Sponsors: Biomedical Innovation for Global Impact and David A. Rice Design Endowed Fund, NIH Grant SR25EB019904-04 "Enhancement of Tulane Biomedical Engineering Capstone Team Design Course"

Mentors: Kristen Miller PhD (Academic Mentor), Ellen Baker MD, MPH (Industry Mentor), Valerie Paz-Soldan PhD, MPH (Industry Mentor)

Fight Bite

Sophie Bauer, Nick Harris, Miguel Brache

Project Link: https://www.aavifightbite.com/

The Automatic Anti-Venom Infusion (AAVI) device by FIGHT BITE is a wearable infusion system which can be totally self-operated. The goal of the project has been to reduce the number of deaths caused by snake bite envenomation which occur in low resource communities along the Amazon River in Peru. Without hasty administration of anti-venom, a snake bite can be deadly in as little as 6 hours and the heath posts and hospitals are often located hours away and only accessible by boat. By integrating our device into these communities, we will present a chance at survival by providing a method to deliver the first and essential dose of anti-venom. That way the individual has the opportunity to safely travel to the hospital and receive the hands-on follow-up treatment that is required with envenomation.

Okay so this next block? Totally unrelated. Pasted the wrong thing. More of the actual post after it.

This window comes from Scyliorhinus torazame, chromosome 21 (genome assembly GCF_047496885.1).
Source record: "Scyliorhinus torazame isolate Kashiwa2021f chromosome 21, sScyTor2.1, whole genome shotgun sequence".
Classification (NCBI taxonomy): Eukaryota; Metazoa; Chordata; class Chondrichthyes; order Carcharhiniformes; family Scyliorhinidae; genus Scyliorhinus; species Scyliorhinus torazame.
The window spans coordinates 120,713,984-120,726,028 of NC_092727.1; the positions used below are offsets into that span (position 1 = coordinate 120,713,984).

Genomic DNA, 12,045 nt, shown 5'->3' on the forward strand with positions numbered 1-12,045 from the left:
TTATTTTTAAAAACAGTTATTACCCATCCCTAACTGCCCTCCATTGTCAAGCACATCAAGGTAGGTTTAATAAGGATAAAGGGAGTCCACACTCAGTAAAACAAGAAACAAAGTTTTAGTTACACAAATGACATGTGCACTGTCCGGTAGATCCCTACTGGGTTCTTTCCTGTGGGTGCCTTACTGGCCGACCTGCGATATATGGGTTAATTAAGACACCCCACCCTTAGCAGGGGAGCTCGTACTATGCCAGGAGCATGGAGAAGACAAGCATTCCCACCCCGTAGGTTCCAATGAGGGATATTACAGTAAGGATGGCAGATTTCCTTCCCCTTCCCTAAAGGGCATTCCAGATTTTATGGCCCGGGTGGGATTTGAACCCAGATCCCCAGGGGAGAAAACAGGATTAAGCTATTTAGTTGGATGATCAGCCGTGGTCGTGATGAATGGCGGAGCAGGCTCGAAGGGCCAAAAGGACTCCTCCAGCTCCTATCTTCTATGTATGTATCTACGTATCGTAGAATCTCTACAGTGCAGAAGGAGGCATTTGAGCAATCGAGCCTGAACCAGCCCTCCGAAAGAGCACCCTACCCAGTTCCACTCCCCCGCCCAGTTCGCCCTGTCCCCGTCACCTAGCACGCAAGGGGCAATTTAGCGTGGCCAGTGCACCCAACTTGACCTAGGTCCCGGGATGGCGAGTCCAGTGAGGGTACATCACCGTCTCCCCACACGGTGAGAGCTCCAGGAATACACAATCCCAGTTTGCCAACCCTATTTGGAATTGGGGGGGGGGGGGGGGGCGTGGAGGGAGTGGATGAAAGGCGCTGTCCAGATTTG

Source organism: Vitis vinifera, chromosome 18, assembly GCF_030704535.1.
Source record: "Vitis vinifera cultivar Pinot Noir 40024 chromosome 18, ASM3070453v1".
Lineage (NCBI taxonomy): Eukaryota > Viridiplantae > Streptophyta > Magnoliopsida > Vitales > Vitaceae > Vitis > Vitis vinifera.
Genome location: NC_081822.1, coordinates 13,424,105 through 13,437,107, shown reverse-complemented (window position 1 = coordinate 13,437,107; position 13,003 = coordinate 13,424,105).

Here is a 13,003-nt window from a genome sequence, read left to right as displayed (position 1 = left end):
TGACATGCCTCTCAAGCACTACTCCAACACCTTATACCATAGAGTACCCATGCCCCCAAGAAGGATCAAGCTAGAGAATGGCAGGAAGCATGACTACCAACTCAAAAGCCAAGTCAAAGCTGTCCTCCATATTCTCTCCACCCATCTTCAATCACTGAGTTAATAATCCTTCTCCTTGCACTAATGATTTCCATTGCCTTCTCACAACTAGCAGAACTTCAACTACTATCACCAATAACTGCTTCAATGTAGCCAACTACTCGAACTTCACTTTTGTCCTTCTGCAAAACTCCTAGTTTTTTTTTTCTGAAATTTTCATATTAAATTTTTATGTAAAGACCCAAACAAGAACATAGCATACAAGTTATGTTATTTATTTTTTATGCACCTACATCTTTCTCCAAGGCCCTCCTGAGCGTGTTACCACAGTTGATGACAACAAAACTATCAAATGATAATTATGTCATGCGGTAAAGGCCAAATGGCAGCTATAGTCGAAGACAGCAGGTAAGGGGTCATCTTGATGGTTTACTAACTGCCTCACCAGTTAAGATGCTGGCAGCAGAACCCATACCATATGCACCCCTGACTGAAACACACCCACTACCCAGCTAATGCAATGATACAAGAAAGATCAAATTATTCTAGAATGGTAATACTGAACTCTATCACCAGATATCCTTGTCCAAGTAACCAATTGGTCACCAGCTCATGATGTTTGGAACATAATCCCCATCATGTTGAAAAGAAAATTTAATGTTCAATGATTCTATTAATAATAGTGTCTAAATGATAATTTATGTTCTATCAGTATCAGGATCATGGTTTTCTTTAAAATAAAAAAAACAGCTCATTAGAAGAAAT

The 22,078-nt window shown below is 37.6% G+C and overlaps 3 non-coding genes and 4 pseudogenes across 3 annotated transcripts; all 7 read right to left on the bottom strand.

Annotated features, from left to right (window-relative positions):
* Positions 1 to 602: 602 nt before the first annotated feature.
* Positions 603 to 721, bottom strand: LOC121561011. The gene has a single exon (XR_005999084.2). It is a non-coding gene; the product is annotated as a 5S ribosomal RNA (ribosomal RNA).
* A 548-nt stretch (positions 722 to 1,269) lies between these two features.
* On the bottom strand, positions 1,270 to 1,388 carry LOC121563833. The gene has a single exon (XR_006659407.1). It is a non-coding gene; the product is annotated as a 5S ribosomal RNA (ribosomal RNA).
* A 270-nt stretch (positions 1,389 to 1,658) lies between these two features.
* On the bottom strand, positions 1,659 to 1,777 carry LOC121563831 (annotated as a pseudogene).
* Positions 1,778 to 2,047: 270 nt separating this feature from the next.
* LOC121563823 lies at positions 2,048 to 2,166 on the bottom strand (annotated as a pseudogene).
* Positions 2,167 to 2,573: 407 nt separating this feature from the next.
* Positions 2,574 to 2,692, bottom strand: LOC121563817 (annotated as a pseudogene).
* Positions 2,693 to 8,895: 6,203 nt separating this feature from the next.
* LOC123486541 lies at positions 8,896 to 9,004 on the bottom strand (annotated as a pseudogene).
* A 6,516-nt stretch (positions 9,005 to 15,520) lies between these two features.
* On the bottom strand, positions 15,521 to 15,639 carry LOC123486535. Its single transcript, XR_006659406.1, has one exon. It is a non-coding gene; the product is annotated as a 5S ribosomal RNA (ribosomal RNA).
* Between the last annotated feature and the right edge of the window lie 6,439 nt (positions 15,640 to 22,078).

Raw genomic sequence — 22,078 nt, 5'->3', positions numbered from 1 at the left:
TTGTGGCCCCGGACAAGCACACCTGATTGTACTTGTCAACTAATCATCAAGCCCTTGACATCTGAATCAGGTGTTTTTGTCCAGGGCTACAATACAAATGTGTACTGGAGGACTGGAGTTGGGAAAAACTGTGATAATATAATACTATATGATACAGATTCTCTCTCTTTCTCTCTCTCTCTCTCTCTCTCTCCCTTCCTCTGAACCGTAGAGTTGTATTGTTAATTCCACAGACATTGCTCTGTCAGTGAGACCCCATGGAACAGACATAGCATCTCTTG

Sponsors: Biomedical Innovation for Global Impact​, David A. Rice Design Endowed Fund, NIH Grant SR25EB019904-04 "Enhancement of Tulane Biomedical Engineering Capstone Team Design Course"

Mentors: Dr. Dancisak and Dr. Barbra Land

Gym Rat

Chandler Harris, Elizabeth Bryan, Cameron Galic, Lydia Trautman

Project Link: https://www.gymrat.biz/

The Gym Rat is a portable device designed to predict the one rep maximum of weightlifters using accelerometer data. The device is attached to a barbell and wirelessly provides real-time feedback to a user's phone to improve workout safety and efficiency.

Sponsors: David A. Rice Design Endowed Fund, NIH Grant SR25EB019904-04 "Enhancement of Tulane Biomedical Engineering Capstone Team Design Course"